CHIEF EXECUTIVE RACE

Hong Kong chief executive candidate Regina Ip has second thoughts about joining Executive Council

Regina Ip of New People’s Party initially said she would not join leader’s advisory panel, but says Carrie Lam has now invited her to become a member

PUBLISHED : Tuesday, 25 April, 2017, 11:13pm
UPDATED : Tuesday, 25 April, 2017, 11:13pm

Hong Kong legislative councillor Regina Ip Lau Shuk-yee has backtracked on her election pledge not to join chief executive-elect Carrie Lam Cheng Yuet-ngor’s cabinet, admitting she is having second thoughts.

Ip, who failed to secure enough nominations to enter the chief executive race last month, said on Tuesday the leader-in-waiting had invited her to be an executive councillor.

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“I need to consider whether I could be of any help to the administration and how it would affect the positioning of my party,” Ip said.

“Mrs Lam won a landslide anyway. There’s no basic disagreement between me and her.”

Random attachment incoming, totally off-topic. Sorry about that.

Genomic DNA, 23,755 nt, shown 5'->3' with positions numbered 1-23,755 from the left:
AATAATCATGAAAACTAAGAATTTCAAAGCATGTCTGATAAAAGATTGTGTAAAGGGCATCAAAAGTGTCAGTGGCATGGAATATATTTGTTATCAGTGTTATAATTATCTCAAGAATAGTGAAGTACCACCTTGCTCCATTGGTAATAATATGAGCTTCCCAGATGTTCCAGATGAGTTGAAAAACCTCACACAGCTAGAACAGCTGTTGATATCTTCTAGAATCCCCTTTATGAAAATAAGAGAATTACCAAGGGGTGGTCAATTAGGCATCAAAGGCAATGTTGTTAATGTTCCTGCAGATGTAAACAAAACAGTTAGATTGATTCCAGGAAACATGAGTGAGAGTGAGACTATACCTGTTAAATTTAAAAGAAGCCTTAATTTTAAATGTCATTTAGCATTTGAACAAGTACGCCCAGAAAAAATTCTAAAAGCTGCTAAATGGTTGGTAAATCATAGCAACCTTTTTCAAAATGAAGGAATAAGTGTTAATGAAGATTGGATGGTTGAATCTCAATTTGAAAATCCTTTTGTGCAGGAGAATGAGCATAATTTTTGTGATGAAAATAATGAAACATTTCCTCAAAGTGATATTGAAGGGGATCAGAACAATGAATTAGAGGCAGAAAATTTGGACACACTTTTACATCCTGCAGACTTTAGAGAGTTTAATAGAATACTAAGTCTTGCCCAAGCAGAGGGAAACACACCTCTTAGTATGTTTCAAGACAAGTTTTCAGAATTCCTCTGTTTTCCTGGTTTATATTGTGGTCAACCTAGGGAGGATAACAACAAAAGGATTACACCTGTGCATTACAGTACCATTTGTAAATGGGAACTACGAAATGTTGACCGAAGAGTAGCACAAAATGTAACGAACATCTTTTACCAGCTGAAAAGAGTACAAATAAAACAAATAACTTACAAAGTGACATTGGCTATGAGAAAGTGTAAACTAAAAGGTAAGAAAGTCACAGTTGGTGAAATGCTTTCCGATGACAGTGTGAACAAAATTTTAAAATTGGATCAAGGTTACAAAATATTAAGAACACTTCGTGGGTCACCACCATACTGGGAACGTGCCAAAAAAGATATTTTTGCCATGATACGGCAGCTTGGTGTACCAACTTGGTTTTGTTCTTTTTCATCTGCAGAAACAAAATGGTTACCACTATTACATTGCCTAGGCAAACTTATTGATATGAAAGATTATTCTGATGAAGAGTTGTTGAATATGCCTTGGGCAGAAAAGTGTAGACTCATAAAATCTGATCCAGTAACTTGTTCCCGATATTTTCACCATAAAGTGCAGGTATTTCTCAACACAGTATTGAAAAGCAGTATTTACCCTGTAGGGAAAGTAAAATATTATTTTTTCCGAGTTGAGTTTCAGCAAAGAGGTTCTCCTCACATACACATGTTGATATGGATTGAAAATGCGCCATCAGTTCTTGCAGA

Ip, a minister-turned-lawmaker, initially announced she would run for the top post. But as Lam announced her entry to the race in January, following the surprise retirement of incumbent Leung Chun-ying, Ip struggled to obtain the necessary 150 nominations from the Election Committee to qualify.

There’s no basic disagreement between me and her
Regina Ip, on Carrie Lam

She was believed to have bagged only around 20 nominations, mostly from members of her own party – the New People’s Party.

Before conceding failure, Ip said in an interview in February that she had rejected offers of top appointments to national advisory bodies in exchange for dropping out of the election, likening them to “a consolation prize”.

Ip also said she was not interested in joining the Executive Council as a non-official member or becoming the chief secretary.

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Asked why she might now be changing her mind, Ip said: “At first I was worried joining the government would affect the positioning of my party. But a party cannot always just stay in the attack mode if it wants to gain influence. It must have better access to the highest level of decision-making within the government.

“As part of the pro-establishment bloc, I can support the system, but it doesn’t mean I’ll support every [government] issue.”